Doggy Bonanza

Returning to Europe after a time in Asia and Africa is always a mixed experience for me. I’m looking forward to it, sometimes almost with a childish anticipation, and yet the harsh reality strikes me from the very first moment I land in Kastrup Airport in Copenhagen. Passport control: I show my passport, which the officer meticulously examines taking glances at me. ‘Why are you laughing?’ he asks. ‘Oh sorry,’ I hasten to say, ‘I’m not laughing, I was just smiling because I just came from a place where people smile to one another all the time.’ I had forgotten that in the West, you’re not allowed to smile to one another.

Ok, what the heck, I go and collect my booked rent-a–car to drive to the institute. No day-off, work right away. Three things always strike me right away upon my return to Northern Europe after a long absence. One, that we are so rich, we have so much, everything looks so orderly, so nice, almost artificial. Two, that everybody looks so grumpy, which I don’t understand because they seem not to lack anything. Three, that dogs belong to breeds again, they are no longer merely default dogs.

I get to the institute after a half an hour mainly highway drive, park my car, and meet the janitor on the way up. ‘Hi, hello, how are you, all OK?’ I greet him merrily. ‘Davs’, he replies (the Danish equivalent for ‘hi’) like he had seen me the day before and I hadn’t been long away. Ok, what the heck, I say to myself, people here in the rich north of Europe are not that jovial.

I enter my office, smiling. My staff acknowledges my presence, but they are all busy talking on their phones. I sit down, look around, taking my time. Yet a phone is ringing and nobody picks it up. Ok, I take it, I guess I still remember how to do it.

The caller is an unhappy lady dog owner with a dog problem. After short introductions she proceeds telling me all about her dog and her problem, and I listen. She has a lovely dog that unfortunately has developed an annoying behavior. The dog can’t really be home alone, well, he can but then he has this habit of attacking the couch more or less furiously depending on the weather, she tells me, but he’s a nice dog and OK, it’s not a big problem. He’s mainly OK with other dogs, but he doesn’t like big dogs so much, especially males, and big bully females he might attack as well when she goes with him for a walk in the local park. With puppies and young dogs he’s OK, but not if he has found a stick, or something that he insists in carrying around for the rest of the walk, but that’s also OK because she can control most of those situations. She just has to take care that he doesn’t get possession of anything and then he is good. Sometimes he urinates indoors, she doesn’t know why, but it’s no big deal. The real problem is that he’s very protective of her, especially after she got divorced, and he has bitten a couple of people on their walks, people that came too close to her—but he’s not an aggressive dog. He’s very good and loving to people he knows. He has also bitten guests in her home, not really seriously and only a few times, and all men with exception of her good old school friend and that she doesn’t understand why. Her vet doesn’t really like her dog. The other day she talked to him about the problem (I wondered which one) and between the lines she could feel that he meant that the best thing to do would be, well, to put an end to it. She could never do that because he’s really a good dog, and I haven’t seen him, but he’s really so sweet, he just has his bad moments. She hopes I can help her because she can’t even think of any other alternative.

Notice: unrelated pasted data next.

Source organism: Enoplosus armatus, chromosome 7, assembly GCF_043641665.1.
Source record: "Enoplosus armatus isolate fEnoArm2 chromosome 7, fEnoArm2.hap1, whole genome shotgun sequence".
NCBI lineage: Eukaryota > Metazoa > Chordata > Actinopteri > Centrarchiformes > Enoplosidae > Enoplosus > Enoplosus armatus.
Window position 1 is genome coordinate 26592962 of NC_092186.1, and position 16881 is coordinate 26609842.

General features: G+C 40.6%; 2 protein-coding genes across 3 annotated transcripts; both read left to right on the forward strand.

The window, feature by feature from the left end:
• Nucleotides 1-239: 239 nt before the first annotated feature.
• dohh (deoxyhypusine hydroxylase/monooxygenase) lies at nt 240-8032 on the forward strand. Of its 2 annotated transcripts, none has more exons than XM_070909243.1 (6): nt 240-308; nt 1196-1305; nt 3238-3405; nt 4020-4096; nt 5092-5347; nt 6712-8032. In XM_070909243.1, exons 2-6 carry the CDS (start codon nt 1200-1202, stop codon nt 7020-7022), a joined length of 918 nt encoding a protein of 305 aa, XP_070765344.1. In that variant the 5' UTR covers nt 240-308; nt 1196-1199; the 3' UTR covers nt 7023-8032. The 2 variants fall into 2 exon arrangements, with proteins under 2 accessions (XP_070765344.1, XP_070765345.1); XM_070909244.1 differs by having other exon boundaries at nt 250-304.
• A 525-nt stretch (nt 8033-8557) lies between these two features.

I listen and I thought occurs to me: if we, in the western world, were as patient and understanding towards our spouses as we are towards our dogs, the rate of divorces would fall dramatically.

--from Dog Star Daily’s international roving reporter Roger Abrantes

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